British 19th century Prime Ministers Bottom of page
& First Lords of the Treasury

22nd First Lord of the Treasury
17th British Prime Minister 1801-1804 (Tory)
Henry Addington, Viscount Sidmouth
(30th May 1757 – 15th February 1844) 
Signed 2nd June 1803

24th First Lord of the Treasury
19th British Prime Minister 1806 – 1807 (Whig)
William Wyndham, Lord Grenville
(25th October 1759 – 12th January 1834)

26th First Lord of the Treasury
21st British Prime Minister 1809-1812 (Tory) 
Spencer Perceval
(1st November 1762 – 11th May 1812) 
The only British Prime Minister in history to have been assassinated.
 See John Bellingham and 'Forget JFK, this was on our own doorstep'

27th First Lord of the Treasury
22nd British Prime Minister 1812-1827 (Tory) 
Robert Banks Jenkinson, 2nd Earl of Liverpool 
(7th June 1770 – 4th December 1828) 

28th First Lord of the Treasury
23rd British Prime Minister 1827 for 100 days (Tory) 
George Canning
(11th April 1770 – 8th August 1827) 

29th First Lord of the Treasury
24th British Prime Minister 1827 – 1828  (Tory) 
Frederick John Robinson, Viscount Goderich, Earl of Ripon
(1st November 1782 – 28th January 1859)
The Earl of Ripon is how one book (Britain's Prime Ministers - Ellis/Treasure 2005 - p 108), refers to him. 
The ‘Iron Duke’ 
30th First Lord of the Treasury
25th & 28th British Prime Minister 1828-1830 (Tory) 
Arthur Wellesley,  The Duke of Wellington
(c.1st May 1769 – 14th September 1852)
See also Winchilsea (with whom he fought a duel!) and his connection with Northamptonshire

31st First Lord of the Treasury
26th British Prime Minister 1830-1834 (Whig)
Charles Grey, 2nd Earl Grey
known as Viscount Howick between 1806 and 1807 
 (13th March 1764 – 17th July 1845) BBC part 10
32nd & 34th First Lord of the Treasury
27th & 30thBritish Prime Minister 1834, 1835-1839, 1839-1841 (Whig)
William Lamb, 2nd Viscount Melbourne
(15th March 1779 – 24th November 1848)
A favorite of Queen Victoria 

33rd & 35th First Lord of the Treasury
29th & 31st British Prime Minister 1834-1835, 1841-1846 (Conservative)
Sir Robert Peel, 2nd Baronet
(5th February 1788 – 2nd July 1850)
His immage appears on the Beatles
'Seargeant Peppers Lonely Hearts Club Band'
BBC part 3

36th & 42nd First Lord of the Treasury
32nd & 38th British Prime Minister 1846-1852, 1865-1866 (Whig and Liberal)
John Russell, 1st Earl Russell
(18 August 1792 – 28 May 1878) 
An envelope addressed to Gordon Kemball of 6 Chester PlaceHyde Park, London

37th, 40th & 43rd First Lord of the Treasury
33rd, 36th & 39th British Prime Minister 1852, 1858-1859, 1866-1868 (Conservative)
Edward George Geoffrey Smith-Stanley, 14th Earl of Derby
(29th March 1799 – 23rd October 1869)
This is a 'mourning' envelope addressed to Coutts & co.(Bankers) The Strand, London

38th First Lord of the Treasury
34th British Prime Minister 1852-1855 (Peelite and Whig)
George Hamilton Gordon, 4th Earl of Aberdeen
(28th January 1784–14th December 1860), 
39th & 41st First Lord of the Treasury
35th & 37th British Prime Minister 1855-1858, 1859-1865 (Whig and Liberal)
Henry John Temple, 3rd Viscount Palmerston
(20th October 1784 – 18th October 1865)
BBC part 4

44th & 46th First Lord of the Treasury
40th & 42nd British Prime Minister 1868, 1874-1880 (Conservative)
Benjamin Disraeli, (born Benjamin D'Israeli) Earl of Beaconsfield
(21 December 1804 – 19 April 1881)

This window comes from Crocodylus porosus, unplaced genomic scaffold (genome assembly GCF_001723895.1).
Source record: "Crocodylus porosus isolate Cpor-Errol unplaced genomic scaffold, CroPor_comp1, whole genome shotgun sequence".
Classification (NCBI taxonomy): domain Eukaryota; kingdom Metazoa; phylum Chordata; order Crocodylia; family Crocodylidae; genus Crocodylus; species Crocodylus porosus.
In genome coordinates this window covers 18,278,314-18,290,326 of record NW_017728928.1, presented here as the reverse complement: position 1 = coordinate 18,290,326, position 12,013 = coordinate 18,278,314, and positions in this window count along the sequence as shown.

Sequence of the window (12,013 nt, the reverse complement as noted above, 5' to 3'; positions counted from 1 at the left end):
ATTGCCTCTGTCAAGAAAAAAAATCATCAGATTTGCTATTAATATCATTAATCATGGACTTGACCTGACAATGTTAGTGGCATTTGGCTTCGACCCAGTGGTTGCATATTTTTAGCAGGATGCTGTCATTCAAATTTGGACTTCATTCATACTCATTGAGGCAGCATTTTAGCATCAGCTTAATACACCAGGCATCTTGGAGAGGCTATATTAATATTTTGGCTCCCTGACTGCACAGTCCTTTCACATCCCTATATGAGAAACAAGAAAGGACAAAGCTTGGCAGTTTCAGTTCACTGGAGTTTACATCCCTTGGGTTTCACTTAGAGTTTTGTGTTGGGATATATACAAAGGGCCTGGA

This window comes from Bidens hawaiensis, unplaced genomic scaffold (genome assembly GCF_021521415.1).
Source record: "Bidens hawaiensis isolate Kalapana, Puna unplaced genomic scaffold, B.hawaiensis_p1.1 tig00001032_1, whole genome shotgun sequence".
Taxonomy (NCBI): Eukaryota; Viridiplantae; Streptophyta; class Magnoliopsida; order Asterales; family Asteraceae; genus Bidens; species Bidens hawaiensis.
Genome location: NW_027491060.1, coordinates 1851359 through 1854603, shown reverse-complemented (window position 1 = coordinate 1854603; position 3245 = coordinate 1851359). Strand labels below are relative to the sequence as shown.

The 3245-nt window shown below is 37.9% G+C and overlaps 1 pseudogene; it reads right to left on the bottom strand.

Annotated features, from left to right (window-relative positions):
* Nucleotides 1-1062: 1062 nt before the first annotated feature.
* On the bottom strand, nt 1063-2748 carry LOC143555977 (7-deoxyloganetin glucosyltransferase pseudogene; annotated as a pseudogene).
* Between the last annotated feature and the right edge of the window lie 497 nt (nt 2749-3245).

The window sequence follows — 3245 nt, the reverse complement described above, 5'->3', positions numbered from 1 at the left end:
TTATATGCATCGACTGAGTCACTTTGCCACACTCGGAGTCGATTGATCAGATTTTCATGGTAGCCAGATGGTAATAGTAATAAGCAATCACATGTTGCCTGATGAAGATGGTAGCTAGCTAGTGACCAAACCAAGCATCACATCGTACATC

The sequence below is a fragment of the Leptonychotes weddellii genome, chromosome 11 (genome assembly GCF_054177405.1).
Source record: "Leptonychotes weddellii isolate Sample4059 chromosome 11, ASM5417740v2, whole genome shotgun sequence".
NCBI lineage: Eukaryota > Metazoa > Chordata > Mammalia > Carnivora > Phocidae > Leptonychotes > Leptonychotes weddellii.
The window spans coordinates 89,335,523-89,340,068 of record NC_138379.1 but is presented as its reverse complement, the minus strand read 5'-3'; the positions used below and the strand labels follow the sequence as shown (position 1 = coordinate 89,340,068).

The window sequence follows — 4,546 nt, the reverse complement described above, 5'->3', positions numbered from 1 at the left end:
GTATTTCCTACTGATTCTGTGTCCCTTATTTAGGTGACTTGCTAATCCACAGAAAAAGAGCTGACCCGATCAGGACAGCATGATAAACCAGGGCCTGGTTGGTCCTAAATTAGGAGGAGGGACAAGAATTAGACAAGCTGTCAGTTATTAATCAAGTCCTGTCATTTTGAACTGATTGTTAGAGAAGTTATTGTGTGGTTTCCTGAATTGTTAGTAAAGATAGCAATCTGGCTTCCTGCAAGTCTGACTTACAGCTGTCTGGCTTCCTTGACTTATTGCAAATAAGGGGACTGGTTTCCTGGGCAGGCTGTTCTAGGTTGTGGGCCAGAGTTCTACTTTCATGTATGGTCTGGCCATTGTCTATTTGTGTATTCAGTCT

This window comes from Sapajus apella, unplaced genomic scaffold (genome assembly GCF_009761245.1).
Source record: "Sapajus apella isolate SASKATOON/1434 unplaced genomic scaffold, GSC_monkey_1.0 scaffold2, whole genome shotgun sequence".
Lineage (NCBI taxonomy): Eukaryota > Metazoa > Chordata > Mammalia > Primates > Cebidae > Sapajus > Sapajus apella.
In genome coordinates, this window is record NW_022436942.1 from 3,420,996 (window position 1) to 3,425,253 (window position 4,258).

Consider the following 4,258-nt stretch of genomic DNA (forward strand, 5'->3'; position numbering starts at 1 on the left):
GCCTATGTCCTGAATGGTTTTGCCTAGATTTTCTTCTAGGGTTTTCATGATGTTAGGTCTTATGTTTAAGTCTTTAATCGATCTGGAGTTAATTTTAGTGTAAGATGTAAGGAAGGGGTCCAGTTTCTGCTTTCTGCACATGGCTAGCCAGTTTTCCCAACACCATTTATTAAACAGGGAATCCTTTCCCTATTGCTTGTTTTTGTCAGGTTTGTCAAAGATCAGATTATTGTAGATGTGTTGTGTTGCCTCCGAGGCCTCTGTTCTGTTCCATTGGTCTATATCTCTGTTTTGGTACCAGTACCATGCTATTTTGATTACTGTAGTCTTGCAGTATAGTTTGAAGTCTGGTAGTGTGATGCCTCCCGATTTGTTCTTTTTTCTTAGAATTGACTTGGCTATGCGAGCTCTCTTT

An envelope addressed to the Earl of Abergavenny, Eridge Castle, Tunbridge Wells.
It was Disraeli who, it is said, went there for the venison and strawberries.
BBC part 5 The similar piece on the right was recently sold.
45th, 47th,49th & 53rd First Lord of the Treasury
41st, 43rd, 45th & 47th British Prime Minister 1868-1874, 1880-1885, 1866, 1892-1894 (Liberal)
William Ewart Gladstone
(29th December 1809 – 19th May 1898)
An envelope addressed to the Dean of Rochester Cathedral
BBC part 11

50th First Lord of the Treasury
44th, 46th & 49th British Prime Minister 1885, 1886-1892, 1895-1902 (Conservative)
Robert Arthur Talbot Gascoyne-Cecil, 3rd Marquis of Salisbury
(3rd February 1830 – 22nd August 1903)
known as  Viscount Cranborne from 1865 until 1868
He chose not to live at 10 Downing Street, remaining at his home in Hatfield instead. He was also the only Premier to serve as Prime Minister and Foreign Secretary simultaneously which left a gap for First Lord during his second administration. 
(See Stafford Henry Northcote and W. H. Smith).

54th First Lord of the Treasury
48th British Prime Minister 1894 – 1895. (Liberal)
Archibald Philip Primrose, 5th Earl of Rosebery
(7th May 1847 – 21st May 1929)
Son of Archibald Primrose, Lord Dalmeny
More information

51st First Lord of the Treasury
William Henry Smith ll ("Old Morality"
(24th June 1825 – 6th October 1891)
Son of W.H Smith (1792-1865).
 Smith was First Lord of the Admiralty, twice Secretary of State for War, Leader of the House of Commons and later (during Salisbury's second administration) First Lord of the Treasury , among other posts.
In his clashes over War Office estimates with Lord Randolph Churchill at the Treasury‚ he was clear‚ adamant‚ and equable where Churchill was excitable and offensive. In the restructuring of the cabinet‚ following Churchill's resignation‚ Smith became First Lord of the Treasury and leader of the House of Commons in January 1887. Married to Emily Danvers Smith. See also W.H Smith (known colloquially as Smith's) a major British retailer.This is a letter addressed to the British Admiral of the Fleet, Sir Alfred Phillips Ryder (1820-1888) dated 10th January1887. (See also Ryder biography).The congratulatory reference would have been with regard to his promotion and enhanced political status. Wikipedia

Parliamentary speeches of
 W. H. Smith
48th First Lord of the Treasury
Stafford Henry Northcote, 1st Earl of Iddesleigh 
(27th October 1818 – 12th January 1887)